Is being overweight putting you at risk of sleep apnoea?

5 Oct , 2020Health and Weight Loss

Sleep apnoea is a fairly common yet potentially serious sleep disorder in which a person starts and stops breathing while asleep. The walls of the throat relax, and make the airway narrow enough that air can’t pass through, causing you to wake up very briefly so that your body can reopen the airway. This is also the reason why you snore, as air is being forced out of the narrower airway making a loud sound and is why snoring is also a symptom of sleep apnoea. This waking/sleep cycle can happen multiple times in a single night and most of the time you won’t even realise that it has happened.

Are you at risk of developing sleep apnoea?

Anyone can develop sleep apnoea, even children. However, there are many factors that can increase your risk of developing sleep apnoea. One of the most common risks associated with this condition is obesity. Excess weight around the upper airways and neck can cut off air flow making for a sleepless night. Men are particularly at higher risk of developing sleep apnoea due to the fact that men tend to put on weight in their trunk/abdominal area which can put stress on the airways within the body while lying down. Drinking alcohol and smoking regularly can also put you at risk.

breathing

Are you at risk of developing sleep apnoea?

Anyone can develop sleep apnoea, even children. However, there are many factors that can increase your risk of developing sleep apnoea. One of the most common risks associated with this condition is obesity. Excess weight around the upper airways and neck can cut off air flow making for a sleepless night. Men are particularly at higher risk of developing sleep apnoea due to the fact that men tend to put on weight in their trunk/abdominal area which can put stress on the airways within the body while lying down. Drinking alcohol and smoking regularly can also put you at risk.

 

What happens if sleep apnoea is left untreated?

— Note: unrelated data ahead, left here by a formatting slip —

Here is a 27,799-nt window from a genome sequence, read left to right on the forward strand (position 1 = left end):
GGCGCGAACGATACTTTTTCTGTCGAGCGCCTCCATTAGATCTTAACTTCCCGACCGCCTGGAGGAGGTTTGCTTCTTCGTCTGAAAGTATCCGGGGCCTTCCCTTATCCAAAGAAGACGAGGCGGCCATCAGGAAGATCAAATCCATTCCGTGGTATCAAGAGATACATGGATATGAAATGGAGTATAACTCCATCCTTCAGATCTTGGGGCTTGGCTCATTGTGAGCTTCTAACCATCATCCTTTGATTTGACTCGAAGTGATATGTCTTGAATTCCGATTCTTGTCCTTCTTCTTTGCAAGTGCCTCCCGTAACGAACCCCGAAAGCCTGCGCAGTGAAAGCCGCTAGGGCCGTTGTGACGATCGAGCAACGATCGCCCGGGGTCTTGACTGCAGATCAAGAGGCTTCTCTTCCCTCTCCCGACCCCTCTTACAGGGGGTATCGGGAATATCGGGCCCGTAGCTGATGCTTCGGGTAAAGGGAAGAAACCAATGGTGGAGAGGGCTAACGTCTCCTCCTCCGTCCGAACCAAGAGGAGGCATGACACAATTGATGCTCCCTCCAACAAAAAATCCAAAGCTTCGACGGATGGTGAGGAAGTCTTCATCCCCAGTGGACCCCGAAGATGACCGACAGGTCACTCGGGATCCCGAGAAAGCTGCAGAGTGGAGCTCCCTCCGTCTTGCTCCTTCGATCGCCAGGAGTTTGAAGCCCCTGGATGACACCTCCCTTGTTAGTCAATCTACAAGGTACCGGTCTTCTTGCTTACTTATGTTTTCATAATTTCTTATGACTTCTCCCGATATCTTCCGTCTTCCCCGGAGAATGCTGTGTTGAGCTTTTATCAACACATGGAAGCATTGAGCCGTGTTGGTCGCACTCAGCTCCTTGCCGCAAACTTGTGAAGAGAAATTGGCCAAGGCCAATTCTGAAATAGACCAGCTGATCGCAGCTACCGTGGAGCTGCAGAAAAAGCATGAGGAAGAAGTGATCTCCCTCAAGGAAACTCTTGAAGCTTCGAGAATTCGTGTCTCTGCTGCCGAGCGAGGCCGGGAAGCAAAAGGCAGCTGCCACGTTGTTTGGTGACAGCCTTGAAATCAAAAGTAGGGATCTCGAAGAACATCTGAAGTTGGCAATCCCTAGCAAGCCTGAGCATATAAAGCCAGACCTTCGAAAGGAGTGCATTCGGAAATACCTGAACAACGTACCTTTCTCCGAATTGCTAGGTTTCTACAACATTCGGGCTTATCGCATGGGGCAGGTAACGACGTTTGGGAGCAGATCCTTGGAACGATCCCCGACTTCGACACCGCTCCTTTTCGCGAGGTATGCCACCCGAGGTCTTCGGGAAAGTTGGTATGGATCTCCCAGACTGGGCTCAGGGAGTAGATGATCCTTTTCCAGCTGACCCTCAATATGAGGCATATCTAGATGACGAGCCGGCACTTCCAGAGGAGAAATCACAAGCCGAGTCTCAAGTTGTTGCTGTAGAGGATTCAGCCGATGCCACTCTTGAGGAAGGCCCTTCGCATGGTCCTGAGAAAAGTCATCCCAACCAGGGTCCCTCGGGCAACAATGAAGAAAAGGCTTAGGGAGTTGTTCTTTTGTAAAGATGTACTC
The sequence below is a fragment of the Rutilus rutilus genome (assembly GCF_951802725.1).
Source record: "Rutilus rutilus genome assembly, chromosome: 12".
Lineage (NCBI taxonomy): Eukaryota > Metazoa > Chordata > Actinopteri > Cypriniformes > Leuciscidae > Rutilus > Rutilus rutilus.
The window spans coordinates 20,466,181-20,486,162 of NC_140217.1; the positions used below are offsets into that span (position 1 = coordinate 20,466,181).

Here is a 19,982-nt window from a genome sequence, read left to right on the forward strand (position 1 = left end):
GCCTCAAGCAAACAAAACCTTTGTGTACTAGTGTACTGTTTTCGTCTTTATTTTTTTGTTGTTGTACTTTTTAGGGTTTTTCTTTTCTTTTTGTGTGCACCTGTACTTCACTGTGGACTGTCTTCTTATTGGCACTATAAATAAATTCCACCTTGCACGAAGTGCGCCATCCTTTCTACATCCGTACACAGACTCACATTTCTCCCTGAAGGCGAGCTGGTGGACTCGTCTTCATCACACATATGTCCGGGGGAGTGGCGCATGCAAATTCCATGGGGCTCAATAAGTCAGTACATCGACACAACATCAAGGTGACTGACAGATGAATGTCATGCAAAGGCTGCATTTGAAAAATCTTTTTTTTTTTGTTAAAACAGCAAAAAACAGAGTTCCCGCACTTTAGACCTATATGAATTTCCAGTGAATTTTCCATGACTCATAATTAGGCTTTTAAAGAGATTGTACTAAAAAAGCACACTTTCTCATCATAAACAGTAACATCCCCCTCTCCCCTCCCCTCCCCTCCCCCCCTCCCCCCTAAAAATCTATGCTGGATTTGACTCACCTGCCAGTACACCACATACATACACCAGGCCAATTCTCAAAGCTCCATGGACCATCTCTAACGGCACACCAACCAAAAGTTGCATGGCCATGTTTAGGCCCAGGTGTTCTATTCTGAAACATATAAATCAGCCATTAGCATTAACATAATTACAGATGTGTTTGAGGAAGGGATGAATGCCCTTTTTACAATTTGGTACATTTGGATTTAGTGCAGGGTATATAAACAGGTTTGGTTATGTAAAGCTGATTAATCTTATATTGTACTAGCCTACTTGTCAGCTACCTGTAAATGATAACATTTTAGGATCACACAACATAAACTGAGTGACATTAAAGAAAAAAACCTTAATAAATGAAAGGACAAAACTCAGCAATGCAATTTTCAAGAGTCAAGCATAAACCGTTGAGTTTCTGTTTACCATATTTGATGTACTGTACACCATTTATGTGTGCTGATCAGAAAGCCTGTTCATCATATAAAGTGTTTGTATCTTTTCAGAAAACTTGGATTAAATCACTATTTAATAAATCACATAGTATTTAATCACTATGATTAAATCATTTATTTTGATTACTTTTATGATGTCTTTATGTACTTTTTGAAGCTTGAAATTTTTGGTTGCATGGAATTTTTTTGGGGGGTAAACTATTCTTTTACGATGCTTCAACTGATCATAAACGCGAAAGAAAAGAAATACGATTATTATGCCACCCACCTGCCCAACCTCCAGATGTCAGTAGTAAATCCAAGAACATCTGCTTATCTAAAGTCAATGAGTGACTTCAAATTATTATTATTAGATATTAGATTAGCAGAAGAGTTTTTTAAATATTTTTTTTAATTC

Sleep apnoea has been associated with high blood pressure, type 2 diabetes, stroke and heart failure due to the stresses it puts on the cardiovascular system and the nervous system. It can also lead to weight gain, believe it or not. Good sleep is needed for the body to properly function as it helps regulate your energy levels. When the body is lacking in energy, we often tend to turn to sugary foods in order to achieve short bursts of energy to stay awake during the day. This in turn can make your sleep apnoea worse and therefore making you crave more sugary foods and put on more weight creating a vicious cycle.

tired man at work

Have you checked your snore score?

If you’ve noticed yourself snoring or your significant other is complaining about you snoring up a storm, try out SnoreLab. It is an app that runs throughout the night, recording, measuring and tracking your snoring. The louder your snore, the higher your score. Loud snoring can be a symptom of sleep apnoea, however it does not definitively mean that you have the condition. If you recognise any symptoms or have concerns please consult your doctor.

How can weight loss help with sleep aponea?

If obesity is the most likely cause of your sleep apnoea, a lifestyle change may be in order. Evidence suggests that weight loss can help, leading to a better quality of sleep and in turn can help reduce symptoms associated with sleep apnoea such as high blood pressure and type 2 diabetes.

healthy lifestyle weight loss fitness

Can weight loss surgery help my sleep apnoea?

If your BMI is greater than 35 then it is unlikely that simply dieting and exercising will provide you with long term weight loss success. It is also important to consider not just the excess weight you carry, but where you carry that weight.

Weight loss surgery can be very effective in a situation where BMI has gone above 35 or you have developed other medical conditions which are limiting your overall quality of life.

To find out more on whether you are a candidate for Weight Loss Surgery you may like to book a FREE 20min appointment with our Patient Advisor or call us on 9466 7799. We would be delighted to answer any of your queries.

Co-authored by Charlotte Davey and Dr Arun Dhir